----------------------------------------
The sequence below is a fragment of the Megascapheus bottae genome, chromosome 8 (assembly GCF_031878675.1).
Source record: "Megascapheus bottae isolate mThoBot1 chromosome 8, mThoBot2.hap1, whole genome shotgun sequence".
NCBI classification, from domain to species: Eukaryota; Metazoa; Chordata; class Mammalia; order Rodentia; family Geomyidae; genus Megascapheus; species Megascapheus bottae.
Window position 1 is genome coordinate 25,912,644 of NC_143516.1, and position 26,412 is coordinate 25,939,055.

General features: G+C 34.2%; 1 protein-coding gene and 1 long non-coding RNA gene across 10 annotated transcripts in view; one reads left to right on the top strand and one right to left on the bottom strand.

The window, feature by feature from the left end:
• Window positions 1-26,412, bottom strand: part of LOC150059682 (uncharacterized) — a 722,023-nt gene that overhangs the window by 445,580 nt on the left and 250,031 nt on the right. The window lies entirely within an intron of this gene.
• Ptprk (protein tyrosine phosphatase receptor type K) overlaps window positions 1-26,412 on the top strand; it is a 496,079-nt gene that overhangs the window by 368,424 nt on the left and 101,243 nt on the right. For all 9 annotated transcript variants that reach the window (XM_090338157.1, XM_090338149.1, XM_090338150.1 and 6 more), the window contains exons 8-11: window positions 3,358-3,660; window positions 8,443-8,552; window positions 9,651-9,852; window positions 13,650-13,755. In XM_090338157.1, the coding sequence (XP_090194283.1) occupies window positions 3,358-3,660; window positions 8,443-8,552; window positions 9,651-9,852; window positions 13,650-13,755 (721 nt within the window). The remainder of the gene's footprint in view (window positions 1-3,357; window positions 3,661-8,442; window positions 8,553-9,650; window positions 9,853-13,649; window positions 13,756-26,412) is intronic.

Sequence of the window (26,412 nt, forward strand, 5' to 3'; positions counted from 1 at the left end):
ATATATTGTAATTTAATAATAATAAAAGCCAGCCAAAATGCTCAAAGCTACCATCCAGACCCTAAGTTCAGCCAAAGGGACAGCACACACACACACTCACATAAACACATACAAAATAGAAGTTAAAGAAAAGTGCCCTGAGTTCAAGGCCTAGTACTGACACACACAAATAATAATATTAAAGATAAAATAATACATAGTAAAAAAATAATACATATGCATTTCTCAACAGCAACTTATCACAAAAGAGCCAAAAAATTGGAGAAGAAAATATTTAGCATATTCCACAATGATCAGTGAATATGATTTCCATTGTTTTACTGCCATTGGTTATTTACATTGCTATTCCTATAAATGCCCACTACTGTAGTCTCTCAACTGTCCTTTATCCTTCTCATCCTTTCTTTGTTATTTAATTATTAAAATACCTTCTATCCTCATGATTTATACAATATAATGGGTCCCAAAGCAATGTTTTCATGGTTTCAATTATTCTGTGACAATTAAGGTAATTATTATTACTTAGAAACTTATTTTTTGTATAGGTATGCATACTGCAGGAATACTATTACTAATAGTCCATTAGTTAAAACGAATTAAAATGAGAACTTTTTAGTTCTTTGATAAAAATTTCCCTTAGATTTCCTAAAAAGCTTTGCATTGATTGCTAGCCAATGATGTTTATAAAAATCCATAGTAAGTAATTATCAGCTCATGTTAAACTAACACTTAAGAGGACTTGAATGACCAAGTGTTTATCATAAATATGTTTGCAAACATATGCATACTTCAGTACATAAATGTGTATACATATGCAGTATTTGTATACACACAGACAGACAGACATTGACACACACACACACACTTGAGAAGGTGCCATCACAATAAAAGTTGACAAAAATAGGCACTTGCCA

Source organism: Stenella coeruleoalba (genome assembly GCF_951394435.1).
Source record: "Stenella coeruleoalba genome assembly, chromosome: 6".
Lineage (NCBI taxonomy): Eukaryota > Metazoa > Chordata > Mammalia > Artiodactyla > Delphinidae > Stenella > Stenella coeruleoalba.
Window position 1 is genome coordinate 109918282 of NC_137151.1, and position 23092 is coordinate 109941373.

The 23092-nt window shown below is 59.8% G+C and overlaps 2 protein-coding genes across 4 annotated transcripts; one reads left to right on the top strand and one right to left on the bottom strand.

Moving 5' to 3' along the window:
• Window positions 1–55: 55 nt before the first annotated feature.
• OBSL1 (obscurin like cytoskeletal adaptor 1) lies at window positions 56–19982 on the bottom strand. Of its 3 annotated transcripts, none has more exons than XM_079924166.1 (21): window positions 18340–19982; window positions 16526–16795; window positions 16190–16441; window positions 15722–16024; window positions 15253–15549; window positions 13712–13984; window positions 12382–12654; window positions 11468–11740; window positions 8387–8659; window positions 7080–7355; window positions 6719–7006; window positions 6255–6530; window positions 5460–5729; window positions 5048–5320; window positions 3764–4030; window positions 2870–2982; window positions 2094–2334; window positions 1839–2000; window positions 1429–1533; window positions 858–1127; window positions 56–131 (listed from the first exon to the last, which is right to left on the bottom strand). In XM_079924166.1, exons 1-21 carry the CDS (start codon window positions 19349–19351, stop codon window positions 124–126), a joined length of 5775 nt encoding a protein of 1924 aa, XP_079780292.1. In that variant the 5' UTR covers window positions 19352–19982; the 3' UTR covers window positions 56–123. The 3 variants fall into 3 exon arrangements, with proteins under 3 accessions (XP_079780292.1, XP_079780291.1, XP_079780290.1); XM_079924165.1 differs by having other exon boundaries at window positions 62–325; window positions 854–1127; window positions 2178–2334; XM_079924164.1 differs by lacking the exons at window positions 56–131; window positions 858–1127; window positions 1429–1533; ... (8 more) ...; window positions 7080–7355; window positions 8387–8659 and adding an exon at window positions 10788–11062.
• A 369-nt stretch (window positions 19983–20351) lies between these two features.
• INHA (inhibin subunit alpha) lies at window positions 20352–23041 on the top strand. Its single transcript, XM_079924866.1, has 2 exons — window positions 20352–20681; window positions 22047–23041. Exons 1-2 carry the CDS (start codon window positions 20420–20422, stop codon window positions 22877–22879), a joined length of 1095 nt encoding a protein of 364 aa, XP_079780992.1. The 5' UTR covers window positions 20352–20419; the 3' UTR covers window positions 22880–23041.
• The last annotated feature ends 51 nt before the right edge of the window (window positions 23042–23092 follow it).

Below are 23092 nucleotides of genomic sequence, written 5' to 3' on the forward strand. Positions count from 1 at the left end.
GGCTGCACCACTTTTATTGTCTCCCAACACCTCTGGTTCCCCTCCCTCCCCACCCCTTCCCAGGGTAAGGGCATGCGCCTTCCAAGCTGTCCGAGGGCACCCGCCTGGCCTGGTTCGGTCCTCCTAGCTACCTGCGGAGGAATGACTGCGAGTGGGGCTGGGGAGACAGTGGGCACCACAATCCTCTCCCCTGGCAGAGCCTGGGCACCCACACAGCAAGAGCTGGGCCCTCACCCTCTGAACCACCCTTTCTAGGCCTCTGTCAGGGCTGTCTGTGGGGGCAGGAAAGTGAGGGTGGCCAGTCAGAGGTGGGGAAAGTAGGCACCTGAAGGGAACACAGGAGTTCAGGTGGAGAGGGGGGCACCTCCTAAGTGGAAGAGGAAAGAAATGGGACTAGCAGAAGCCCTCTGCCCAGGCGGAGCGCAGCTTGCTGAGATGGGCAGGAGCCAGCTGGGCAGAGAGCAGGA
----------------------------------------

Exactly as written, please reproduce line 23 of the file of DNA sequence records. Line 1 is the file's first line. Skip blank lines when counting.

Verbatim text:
GGCTGCACCACTTTTATTGTCTCCCAACACCTCTGGTTCCCCTCCCTCCCCACCCCTTCCCAGGGTAAGGGCATGCGCCTTCCAAGCTGTCCGAGGGCACCCGCCTGGCCTGGTTCGGTCCTCCTAGCTACCTGCGGAGGAATGACTGCGAGTGGGGCTGGGGAGACAGTGGGCACCACAATCCTCTCCCCTGGCAGAGCCTGGGCACCCACACAGCAAGAGCTGGGCCCTCACCCTCTGAACCACCCTTTCTAGGCCTCTGTCAGGGCTGTCTGTGGGGGCAGGAAAGTGAGGGTGGCCAGTCAGAGGTGGGGAAAGTAGGCACCTGAAGGGAACACAGGAGTTCAGGTGGAGAGGGGGGCACCTCCTAAGTGGAAGAGGAAAGAAATGGGACTAGCAGAAGCCCTCTGCCCAGGCGGAGCGCAGCTTGCTGAGATGGGCAGGAGCCAGCTGGGCAGAGAGCAGGA